“Is the gold price really being manipulated?” readers have asked for many long years. Well now we all know. Last week the Financial Conduct Authority fined Barclays Bank £26 million for manipulating the London Gold price fix. According to media reports, they did this the day after they were fined for manipulating Libor – you couldn’t make this stuff up. In reality, this manipulation had been going on for a long time but it sure made for better headlines linking the headlines together. The trader concerned, a certain Daniel Plunkett, has since been banned from trading but the manner in which this was carried out suggest to me there’s a lot more gold manipulation going on.
The FCA report on gold manipulation said:
Mr Plunkett placed orders during the 3:00 p.m. Gold Fixing on 28 June 2012 with the intention of increasing the likelihood that the price of gold would fix below a certain level, preferring his interests over those of Customer A.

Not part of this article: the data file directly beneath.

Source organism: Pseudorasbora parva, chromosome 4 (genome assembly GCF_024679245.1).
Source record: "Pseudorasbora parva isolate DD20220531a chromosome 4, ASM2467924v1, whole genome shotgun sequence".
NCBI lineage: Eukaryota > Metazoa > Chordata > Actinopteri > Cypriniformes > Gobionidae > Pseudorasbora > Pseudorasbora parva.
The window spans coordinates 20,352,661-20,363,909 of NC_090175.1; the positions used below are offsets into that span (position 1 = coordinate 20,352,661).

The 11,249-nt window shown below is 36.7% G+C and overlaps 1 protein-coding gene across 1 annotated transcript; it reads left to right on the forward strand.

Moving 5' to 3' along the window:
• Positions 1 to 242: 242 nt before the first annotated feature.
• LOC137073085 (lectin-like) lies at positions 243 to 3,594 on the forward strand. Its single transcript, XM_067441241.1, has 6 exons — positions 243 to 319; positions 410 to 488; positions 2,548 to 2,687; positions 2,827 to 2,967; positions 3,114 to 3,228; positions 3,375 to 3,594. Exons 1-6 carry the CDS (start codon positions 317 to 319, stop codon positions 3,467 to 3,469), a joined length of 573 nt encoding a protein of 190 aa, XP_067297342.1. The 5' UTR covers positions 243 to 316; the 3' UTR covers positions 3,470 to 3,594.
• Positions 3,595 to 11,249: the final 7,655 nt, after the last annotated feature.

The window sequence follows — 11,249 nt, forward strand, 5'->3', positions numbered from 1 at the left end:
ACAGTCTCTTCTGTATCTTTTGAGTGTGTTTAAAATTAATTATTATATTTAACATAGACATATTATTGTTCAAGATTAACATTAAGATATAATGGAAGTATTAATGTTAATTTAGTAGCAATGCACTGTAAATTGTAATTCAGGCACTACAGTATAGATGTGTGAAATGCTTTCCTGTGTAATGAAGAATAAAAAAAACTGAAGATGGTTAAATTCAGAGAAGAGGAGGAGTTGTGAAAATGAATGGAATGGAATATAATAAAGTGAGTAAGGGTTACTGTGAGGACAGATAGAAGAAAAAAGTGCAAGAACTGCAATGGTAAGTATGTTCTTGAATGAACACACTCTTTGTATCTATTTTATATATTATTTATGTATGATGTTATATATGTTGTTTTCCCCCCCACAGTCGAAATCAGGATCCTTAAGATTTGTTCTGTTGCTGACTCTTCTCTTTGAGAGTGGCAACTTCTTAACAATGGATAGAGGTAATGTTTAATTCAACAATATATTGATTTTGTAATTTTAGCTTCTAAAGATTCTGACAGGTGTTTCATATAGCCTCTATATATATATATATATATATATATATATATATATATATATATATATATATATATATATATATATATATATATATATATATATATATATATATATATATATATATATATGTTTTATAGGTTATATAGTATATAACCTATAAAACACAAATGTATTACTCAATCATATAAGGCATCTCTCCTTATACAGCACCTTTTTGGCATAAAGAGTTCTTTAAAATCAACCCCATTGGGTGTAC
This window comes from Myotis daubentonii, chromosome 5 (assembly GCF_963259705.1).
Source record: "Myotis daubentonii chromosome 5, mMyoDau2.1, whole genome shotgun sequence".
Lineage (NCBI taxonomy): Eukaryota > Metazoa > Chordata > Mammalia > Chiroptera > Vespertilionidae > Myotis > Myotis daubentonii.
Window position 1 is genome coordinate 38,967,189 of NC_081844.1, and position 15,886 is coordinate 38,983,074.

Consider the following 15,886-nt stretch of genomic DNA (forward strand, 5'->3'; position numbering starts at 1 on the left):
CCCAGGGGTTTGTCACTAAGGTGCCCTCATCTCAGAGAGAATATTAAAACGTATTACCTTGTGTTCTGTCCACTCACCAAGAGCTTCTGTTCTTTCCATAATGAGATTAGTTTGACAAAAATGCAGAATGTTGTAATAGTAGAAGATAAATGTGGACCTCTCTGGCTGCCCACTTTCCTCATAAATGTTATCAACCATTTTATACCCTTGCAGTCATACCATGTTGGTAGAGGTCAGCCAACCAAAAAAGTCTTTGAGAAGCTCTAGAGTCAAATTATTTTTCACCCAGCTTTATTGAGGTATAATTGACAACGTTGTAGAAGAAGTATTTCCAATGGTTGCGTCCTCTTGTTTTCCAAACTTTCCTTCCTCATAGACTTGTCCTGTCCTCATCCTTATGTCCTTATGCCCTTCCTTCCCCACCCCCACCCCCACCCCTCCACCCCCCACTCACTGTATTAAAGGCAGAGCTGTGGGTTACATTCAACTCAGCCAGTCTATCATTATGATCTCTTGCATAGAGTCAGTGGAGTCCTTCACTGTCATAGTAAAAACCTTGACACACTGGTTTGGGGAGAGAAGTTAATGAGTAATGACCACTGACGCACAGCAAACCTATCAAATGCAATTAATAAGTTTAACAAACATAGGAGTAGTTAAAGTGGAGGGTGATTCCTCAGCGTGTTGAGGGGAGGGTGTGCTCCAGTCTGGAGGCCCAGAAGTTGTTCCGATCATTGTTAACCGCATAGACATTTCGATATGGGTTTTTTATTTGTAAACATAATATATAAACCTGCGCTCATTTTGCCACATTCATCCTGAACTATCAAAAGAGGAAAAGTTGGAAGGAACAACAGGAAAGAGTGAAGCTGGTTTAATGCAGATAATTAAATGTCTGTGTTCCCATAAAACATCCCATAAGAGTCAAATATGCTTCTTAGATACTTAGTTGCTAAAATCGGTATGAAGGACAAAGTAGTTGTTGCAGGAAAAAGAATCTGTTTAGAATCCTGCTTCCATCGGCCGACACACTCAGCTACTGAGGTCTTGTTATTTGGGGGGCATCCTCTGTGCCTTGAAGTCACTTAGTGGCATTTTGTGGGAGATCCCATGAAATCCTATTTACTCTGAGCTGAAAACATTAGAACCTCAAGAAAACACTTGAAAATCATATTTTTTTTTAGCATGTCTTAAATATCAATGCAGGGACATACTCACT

In particular, he placed a large sell order of between 40,000 oz. (100 bars) and 60,000 oz. (150 bars) with Barclays’ representative on the Gold Fixing, then withdrew it completely one minute later and subsequently placed another large sell order of between 40,000 oz. (100 bars) and 60,000 oz. (150 bars) two minutes after that.
These orders contributed to the price of gold fixing at a level which was lower than the Barrier specified in a digital options contract that the firm had previously entered into with Customer A. As a result, Barclays did not have to make a USD3.9m payment to Customer A.
In reality, customer ‘A’ it transpires complained to Barclays that the gold price had been manipulated and was paid the $3.9 million he was owed. How many others did NOT know and did not complain though?
Meanwhile gold remains in a very narrow price range. As I write, the gold price in sterling is hovering around £760 – 770.